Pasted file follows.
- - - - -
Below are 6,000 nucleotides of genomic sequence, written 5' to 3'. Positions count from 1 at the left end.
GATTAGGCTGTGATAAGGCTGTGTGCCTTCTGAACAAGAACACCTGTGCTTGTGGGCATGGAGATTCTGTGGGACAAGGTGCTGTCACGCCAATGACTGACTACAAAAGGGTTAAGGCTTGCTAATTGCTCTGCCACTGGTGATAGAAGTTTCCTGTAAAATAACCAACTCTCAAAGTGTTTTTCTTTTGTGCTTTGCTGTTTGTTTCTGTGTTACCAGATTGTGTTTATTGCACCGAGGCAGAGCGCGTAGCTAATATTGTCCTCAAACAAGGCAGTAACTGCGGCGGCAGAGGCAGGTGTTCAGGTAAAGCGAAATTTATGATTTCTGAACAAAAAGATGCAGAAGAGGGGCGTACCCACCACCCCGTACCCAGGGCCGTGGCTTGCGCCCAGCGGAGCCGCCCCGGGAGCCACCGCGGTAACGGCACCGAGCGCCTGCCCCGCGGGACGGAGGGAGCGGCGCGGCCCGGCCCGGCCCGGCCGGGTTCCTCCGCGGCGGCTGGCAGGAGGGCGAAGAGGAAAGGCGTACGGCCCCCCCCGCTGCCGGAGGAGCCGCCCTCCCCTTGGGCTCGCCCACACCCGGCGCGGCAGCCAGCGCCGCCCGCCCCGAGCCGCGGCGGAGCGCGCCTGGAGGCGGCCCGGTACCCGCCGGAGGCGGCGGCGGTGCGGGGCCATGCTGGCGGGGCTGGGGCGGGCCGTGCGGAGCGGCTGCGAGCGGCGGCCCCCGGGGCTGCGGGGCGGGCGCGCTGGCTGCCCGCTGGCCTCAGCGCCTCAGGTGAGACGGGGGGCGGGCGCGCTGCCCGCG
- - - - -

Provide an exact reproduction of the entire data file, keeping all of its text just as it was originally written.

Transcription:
Below are 6,000 nucleotides of genomic sequence, written 5' to 3'. Positions count from 1 at the left end.
GATTAGGCTGTGATAAGGCTGTGTGCCTTCTGAACAAGAACACCTGTGCTTGTGGGCATGGAGATTCTGTGGGACAAGGTGCTGTCACGCCAATGACTGACTACAAAAGGGTTAAGGCTTGCTAATTGCTCTGCCACTGGTGATAGAAGTTTCCTGTAAAATAACCAACTCTCAAAGTGTTTTTCTTTTGTGCTTTGCTGTTTGTTTCTGTGTTACCAGATTGTGTTTATTGCACCGAGGCAGAGCGCGTAGCTAATATTGTCCTCAAACAAGGCAGTAACTGCGGCGGCAGAGGCAGGTGTTCAGGTAAAGCGAAATTTATGATTTCTGAACAAAAAGATGCAGAAGAGGGGCGTACCCACCACCCCGTACCCAGGGCCGTGGCTTGCGCCCAGCGGAGCCGCCCCGGGAGCCACCGCGGTAACGGCACCGAGCGCCTGCCCCGCGGGACGGAGGGAGCGGCGCGGCCCGGCCCGGCCCGGCCGGGTTCCTCCGCGGCGGCTGGCAGGAGGGCGAAGAGGAAAGGCGTACGGCCCCCCCCGCTGCCGGAGGAGCCGCCCTCCCCTTGGGCTCGCCCACACCCGGCGCGGCAGCCAGCGCCGCCCGCCCCGAGCCGCGGCGGAGCGCGCCTGGAGGCGGCCCGGTACCCGCCGGAGGCGGCGGCGGTGCGGGGCCATGCTGGCGGGGCTGGGGCGGGCCGTGCGGAGCGGCTGCGAGCGGCGGCCCCCGGGGCTGCGGGGCGGGCGCGCTGGCTGCCCGCTGGCCTCAGCGCCTCAGGTGAGACGGGGGGCGGGCGCGCTGCCCGCG